Callitris intratropica syn. C. columellaris var intratropica. Family name: Cupressaceae
Cypress pine; blue cypress; northern Christmas tree; laguni (Waguni people); karntirrikani (Tiwi people)
- Small to medium conifer.
- Slow growing, 20–30m high.
- Foliage is blue-green to dark green.
- Occurs across northern Australia in habitats with free draining (sandy) soils.
- Heartwood is pale yellow to streaky gold and brown.
- Sapwood is whitish pale yellow.
- As with other cypress timbers, knots are a feature.
- Generally fine and even, occasionally interlocked, producing an attractive figure (pattern).
- Construction: used as sawn timber in general house framing, internal and external flooring, linings, joinery and fencing.
- Decorative: internal furniture, outdoor furniture, turnery.
- Others: beehives, oyster stakes, essential oil (Australian blue cypress, blue cypress oil).
- Density: 675kgm3 at 12% moisture content; about 1.5m3 of seasoned sawn timber per tonne.
- Strength groups: S4 unseasoned, SD5 seasoned.
- Stress grades: F4, F5, F7 (seasoned and unseasoned) when visually stress-graded according to AS 2858—2008: Timber—Softwood—Visually graded for structural purposes.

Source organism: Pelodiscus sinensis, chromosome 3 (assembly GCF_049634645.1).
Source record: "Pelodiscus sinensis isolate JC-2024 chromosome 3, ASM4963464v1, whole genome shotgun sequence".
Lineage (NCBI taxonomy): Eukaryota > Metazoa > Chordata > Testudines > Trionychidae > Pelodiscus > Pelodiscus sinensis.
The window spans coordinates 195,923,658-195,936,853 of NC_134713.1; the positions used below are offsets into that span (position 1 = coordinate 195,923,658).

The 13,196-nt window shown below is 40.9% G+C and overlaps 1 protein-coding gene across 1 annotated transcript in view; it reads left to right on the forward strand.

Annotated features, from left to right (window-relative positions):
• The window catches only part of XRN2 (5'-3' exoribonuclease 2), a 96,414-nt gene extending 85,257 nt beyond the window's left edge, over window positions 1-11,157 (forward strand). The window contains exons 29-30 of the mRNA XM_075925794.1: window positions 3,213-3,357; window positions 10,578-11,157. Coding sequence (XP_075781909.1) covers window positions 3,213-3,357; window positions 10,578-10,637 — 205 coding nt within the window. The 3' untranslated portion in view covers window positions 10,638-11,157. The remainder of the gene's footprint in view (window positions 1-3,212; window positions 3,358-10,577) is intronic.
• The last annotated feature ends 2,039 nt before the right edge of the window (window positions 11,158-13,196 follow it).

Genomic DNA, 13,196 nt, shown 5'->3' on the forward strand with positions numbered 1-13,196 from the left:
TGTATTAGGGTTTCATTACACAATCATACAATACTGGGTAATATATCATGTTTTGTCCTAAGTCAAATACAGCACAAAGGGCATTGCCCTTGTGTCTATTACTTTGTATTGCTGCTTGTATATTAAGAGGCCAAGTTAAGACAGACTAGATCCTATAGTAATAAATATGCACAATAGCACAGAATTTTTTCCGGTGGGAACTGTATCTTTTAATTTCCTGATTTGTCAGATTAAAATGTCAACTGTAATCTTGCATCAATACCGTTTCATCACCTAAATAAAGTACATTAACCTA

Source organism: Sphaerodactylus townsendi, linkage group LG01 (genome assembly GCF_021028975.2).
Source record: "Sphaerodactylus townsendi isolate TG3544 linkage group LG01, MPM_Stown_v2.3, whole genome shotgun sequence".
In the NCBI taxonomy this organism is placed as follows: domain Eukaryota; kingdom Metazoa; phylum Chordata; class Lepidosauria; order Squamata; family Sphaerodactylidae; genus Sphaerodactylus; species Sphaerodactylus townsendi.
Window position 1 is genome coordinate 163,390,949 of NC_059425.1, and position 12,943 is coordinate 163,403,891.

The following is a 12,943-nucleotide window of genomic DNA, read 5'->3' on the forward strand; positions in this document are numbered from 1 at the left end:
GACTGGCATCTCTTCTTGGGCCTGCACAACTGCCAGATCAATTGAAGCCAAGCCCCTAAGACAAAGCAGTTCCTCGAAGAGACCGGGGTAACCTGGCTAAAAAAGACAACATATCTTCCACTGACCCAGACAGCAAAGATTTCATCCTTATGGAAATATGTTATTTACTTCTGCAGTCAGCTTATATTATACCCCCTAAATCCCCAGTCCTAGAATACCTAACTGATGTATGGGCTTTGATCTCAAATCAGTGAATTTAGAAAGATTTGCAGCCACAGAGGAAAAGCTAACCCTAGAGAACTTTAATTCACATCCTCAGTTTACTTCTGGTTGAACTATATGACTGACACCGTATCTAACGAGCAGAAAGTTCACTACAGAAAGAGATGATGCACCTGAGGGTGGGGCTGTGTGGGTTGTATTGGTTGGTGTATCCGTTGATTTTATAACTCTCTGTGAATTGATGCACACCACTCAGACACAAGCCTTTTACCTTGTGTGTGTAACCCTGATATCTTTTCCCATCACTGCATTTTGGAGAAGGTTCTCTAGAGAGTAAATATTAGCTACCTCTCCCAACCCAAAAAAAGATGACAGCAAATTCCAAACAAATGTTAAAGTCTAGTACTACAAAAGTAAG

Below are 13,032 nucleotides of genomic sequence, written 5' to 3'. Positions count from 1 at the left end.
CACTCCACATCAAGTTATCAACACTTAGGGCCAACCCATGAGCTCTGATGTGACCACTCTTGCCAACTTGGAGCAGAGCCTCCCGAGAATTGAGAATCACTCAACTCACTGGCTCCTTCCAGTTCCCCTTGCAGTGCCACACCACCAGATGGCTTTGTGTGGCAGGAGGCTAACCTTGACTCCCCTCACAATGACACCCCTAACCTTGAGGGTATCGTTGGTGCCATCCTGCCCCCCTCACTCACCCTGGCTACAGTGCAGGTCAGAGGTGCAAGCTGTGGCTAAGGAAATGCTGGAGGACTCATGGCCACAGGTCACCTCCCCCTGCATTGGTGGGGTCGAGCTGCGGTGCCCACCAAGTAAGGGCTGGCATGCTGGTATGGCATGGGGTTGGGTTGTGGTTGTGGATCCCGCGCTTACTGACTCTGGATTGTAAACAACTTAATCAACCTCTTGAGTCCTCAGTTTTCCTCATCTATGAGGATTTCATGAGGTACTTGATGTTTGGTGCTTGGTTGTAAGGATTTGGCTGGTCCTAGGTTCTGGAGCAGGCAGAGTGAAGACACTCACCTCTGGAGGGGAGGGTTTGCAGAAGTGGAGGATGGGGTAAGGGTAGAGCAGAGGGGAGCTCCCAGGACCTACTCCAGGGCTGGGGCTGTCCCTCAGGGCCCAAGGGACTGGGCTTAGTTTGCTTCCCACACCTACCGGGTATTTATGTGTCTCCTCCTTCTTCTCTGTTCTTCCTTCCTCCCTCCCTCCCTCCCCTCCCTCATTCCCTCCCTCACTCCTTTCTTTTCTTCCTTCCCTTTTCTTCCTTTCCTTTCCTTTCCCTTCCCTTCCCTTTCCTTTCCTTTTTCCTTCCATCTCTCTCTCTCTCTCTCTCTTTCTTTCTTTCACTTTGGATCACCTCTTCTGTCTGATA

- Joint groups: J3 unseasoned, JD3 seasoned.
- Shrinkage to 12% MC: 2.8% (tangential), 2.1% (radial).
- Unit shrinkage: 0.22% (tangential), 0.18% (radial); low shrinkage, very stable timber.
- Durability above-ground: Class 1 (provisionally)—life expectancy over 40 years.
- Durability in-ground: Class 1—life expectancy 15–25 years; heartwood highly resistant to decay when fully exposed to the weather and/or used in the ground.
- Lyctine susceptibility: not susceptible.
- Termite resistance: resistant to subterranean termites.
- Preservation: negligible penetration of heartwood and sapwood using current commercial processes.
- Seasoning: satisfactorily dries using conventional air and kiln seasoning.
- Hardness: firm to indent and work with hand tools.
- Machining: machines well.
- Fixing: pre-drill before hand-nailing seasoned timber to prevent splitting.
- Gluing: rough the surface to enhance the strength of the bond.
- Finishing: readily accepts paint, stain and polish.
Research and resources
- Boland, DJ, Brooker, MIH, Chippendale, GM, Hall, N, Hyland, BPM, Johnston, RD, Kleinig, DA and Turner, JD 2006, Forest trees of Australia, 5th ed., CSIRO Publishing, Collingwood Australia.
- Bootle, K 2005, Wood in Australia: Types, properties and uses, 2nd ed., McGraw-Hill, Sydney.
- Ilic, J 1991, CSIRO atlas of hardwoods, Crawford House Press, Bathurst, Australia.
- Queensland Government, DAF 2018, Construction timbers in Queensland: Properties and specifications for satisfactory performance of construction timbers in Queensland. Class 1 and Class 10 buildings, Books 1 & 2, Department of Agriculture and Fisheries, Brisbane.
- Standards Australia, 2008, AS 2082—2008: Timber—Softwood— Visually stress-graded for structural purposes, Standards Australia International, Strathfield, NSW.
- Last reviewed: 11 May 2021
- Last updated: 14 May 2021